Thursday, November 11, 2004

Sister & Sun

November 11, 2004

Smiles, hugs, long conversations, good food, and great fellowship, our time with my sister Rebecca was truly precious in every way. Even to have a sister here for a long period of time was such a blessing for me. The hardest part of living in Russia is the lack of close fellowship with family. Sometimes I look out my window at the gray sky and darkening days and I wish I were back home where life and laughter and loved ones abound. But God has a purpose for us here and until that purpose is finished we will stay. During her time here, it was wonderful to see Russia through the eyes of a newcomer. Sometimes I forget how different the culture and living conditions are here as opposed to other places. Let me give you a short example of her letters home…

… Now let me say more about toilets. This must be the only place on earth where one PAYS to use a public restroom. Yep, 25 cents for the privilege of comfort, and you don't dare sit on the seat (please don't ask for details) And you bring your own tissue, always, when out on the town, because it ain't always supplied even for the 25 cents. I used one port-a-potty perched happily on a downtown street, on other occasions we were at a restaurant so a potty was available there. Life is topsy turvy public park bathroom stood out for its amazing cleanliness and pretty tile work, but the toilets at church, which gathers in a rented theater, were so foul you want to close your eyes and plug your nose, but of course you can't, because all energy is focused on squatting just so, and finding the tissue in your pocket and not letting your skirt touch ANYTHING in the tiny, damp closet of a bathroom. I strongly suspect the natives go around dehydrated to avoid the NEED for potties in public places…

I had a wonderful laugh at that one!

We hit all the highlights of Russian culture including the palaces, the Hermitage, the ballet, and the Russian Art museum. Everywhere we went I learned more about Russian toilets through the comments and laughter of my sister. Thank goodness I didn’t take her to the holes in the floor at the major train stations which serve as toilets there.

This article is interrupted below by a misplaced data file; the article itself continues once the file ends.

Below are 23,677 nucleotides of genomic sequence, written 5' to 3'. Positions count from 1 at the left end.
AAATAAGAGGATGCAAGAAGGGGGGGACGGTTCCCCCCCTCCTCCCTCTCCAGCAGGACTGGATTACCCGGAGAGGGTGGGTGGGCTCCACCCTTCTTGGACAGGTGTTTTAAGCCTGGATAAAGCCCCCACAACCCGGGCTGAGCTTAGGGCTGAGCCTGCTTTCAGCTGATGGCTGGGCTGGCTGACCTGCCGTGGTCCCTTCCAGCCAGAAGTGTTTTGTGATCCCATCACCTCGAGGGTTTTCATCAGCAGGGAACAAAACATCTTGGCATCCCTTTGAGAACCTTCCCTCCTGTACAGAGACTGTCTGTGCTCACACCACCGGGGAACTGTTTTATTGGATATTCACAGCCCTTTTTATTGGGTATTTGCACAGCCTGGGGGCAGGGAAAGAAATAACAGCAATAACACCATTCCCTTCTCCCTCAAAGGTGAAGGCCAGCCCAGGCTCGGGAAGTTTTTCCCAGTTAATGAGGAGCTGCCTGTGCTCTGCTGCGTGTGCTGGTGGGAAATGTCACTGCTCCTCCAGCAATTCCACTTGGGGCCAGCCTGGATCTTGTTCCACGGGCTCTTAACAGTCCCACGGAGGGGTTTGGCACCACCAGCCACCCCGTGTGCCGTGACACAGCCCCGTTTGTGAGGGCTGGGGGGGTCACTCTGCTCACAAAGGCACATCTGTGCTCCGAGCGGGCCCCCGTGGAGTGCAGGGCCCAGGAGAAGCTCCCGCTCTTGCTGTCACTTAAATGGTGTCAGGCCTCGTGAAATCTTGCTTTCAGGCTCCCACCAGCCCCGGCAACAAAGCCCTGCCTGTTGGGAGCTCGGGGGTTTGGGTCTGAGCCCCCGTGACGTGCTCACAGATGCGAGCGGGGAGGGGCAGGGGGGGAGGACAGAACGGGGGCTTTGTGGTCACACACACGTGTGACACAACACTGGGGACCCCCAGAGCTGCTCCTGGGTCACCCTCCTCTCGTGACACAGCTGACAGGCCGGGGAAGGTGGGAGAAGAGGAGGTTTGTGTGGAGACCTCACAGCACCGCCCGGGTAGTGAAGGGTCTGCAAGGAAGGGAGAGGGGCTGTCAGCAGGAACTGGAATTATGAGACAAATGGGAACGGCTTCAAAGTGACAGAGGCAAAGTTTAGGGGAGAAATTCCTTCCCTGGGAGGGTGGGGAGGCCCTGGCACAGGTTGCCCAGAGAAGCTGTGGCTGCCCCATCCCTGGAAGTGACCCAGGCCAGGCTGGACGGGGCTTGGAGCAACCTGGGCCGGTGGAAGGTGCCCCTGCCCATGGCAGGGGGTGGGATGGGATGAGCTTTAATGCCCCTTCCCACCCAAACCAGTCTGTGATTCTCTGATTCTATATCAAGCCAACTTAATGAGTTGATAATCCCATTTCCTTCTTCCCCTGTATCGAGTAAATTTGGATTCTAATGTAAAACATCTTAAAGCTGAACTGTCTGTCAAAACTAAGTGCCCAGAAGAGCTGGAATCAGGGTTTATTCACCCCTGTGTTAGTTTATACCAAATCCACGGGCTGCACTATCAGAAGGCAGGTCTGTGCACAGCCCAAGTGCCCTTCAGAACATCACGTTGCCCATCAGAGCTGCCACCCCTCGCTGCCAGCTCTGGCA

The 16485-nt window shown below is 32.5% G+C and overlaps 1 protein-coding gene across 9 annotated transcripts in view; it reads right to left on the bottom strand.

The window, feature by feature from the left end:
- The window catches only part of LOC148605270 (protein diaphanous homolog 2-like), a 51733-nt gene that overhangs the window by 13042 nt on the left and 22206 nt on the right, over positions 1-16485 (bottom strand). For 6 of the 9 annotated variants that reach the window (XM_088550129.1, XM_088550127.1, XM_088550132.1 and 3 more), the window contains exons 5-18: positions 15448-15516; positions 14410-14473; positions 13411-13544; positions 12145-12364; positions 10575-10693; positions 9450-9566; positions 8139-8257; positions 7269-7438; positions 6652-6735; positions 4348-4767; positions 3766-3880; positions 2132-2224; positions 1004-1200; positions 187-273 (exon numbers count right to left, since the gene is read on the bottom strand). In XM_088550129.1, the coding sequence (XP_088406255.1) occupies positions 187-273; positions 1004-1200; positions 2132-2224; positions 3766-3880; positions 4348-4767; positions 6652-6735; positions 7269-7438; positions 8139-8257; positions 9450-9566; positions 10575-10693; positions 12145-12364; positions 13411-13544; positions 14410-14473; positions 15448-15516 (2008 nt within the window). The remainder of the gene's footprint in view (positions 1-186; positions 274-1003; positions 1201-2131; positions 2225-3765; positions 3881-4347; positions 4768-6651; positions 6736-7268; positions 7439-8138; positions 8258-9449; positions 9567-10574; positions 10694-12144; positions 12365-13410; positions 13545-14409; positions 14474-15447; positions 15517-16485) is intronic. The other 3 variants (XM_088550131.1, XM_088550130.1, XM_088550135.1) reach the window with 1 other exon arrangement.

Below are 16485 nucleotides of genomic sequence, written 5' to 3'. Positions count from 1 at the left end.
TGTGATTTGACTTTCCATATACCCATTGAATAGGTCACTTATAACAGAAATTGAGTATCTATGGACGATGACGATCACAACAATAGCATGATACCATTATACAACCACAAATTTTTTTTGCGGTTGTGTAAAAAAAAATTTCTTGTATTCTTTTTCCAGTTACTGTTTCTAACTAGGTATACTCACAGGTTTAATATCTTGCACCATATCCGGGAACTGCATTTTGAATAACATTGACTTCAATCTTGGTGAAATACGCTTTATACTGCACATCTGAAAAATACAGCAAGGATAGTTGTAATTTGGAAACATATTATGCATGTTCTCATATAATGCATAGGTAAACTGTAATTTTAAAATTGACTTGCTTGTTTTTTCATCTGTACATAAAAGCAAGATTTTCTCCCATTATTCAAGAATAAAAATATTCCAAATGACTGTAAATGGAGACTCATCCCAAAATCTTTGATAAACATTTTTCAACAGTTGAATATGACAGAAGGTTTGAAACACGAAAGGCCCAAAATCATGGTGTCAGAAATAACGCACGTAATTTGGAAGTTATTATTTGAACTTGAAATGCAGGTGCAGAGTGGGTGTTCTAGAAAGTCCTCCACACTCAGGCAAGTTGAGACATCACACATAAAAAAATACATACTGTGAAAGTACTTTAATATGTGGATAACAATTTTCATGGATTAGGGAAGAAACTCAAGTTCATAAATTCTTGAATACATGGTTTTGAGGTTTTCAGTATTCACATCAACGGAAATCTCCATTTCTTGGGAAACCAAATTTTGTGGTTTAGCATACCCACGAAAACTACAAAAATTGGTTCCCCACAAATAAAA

Please pray for my sister as she is currently battling breast cancer. She returned from Russia to learn that a lump in her breast was cancerous. I believe that the prayers of God’s family are 100% more effective than all the treatments our medical community can offer.

Sunshine, palm trees, and clear blue water. Aaron and Timothy and I took our first vacation as a family and flew to the warm Egyptian shores of the Red Sea. Air temperatures stayed in the 80s and Water temperatures in the 70s. Coming from the cold north it was funny to see a plane-full of frozen northerners stagger out into the desert heat of the far south, coats over arms, eyes squinting in the brilliant sunlight, boots and long sleeved shirts out of place in this sudden summer. Plane after plane was landing from all over Europe unloading hundreds of passengers into a tiny airport where tour guides were shouting frantically to attract the attention of those who were to join them for a trip to their specific hotels. After an hour and a half wait in the long line through Passport Control, we were loaded on busses and made our way with much honking and crazy driving to our beautiful glass fronted hotel. With three swimming pools and terraced levels the grounds of this 4+ star resort were absolutely stunning. And the service was hard to describe. Every day our cleaning man (only men work in the hotel for both cultural as well as religious reasons) would leave a beautiful sculpture made out of our towels and lovely blossoms of every color.

And then to the beaches and the warm warm water. Fish of every hue, size and species swarmed the coral reefs of this lovely town. With snorkel gear in hand, Aaron and I took turns for several hours a day exploring the rich world of a tropical coral reef. Timothy played in the sand and surf, chasing the occasional white heron which would land nearby looking for smaller fish swimming close to shore. We built sand castles, ate falafels from a nearby cafe, and strolled the walking streets lined with shops. With Timothy’s blond hair and blue eyes, we were an attraction for every passing Egyptian. With grins and whistles they would lift our startled son into the air, kissing him on the cheeks, exclaiming over and over how beautiful he was. It was a contest for the staff at our hotel to see who could make him smile or laugh the most. They would dance in front of his highchair at dinner, blow him kisses across the dinning room, and the chief chef would make a mad dash from the kitchen every time he heard Tim’s voice, to kiss and hug him.

All in all it was a lovely 10 days of relaxation and fellowship as a family.
May there be more to come!

Blessings to all of you and may you have a wonderful Thanksgiving.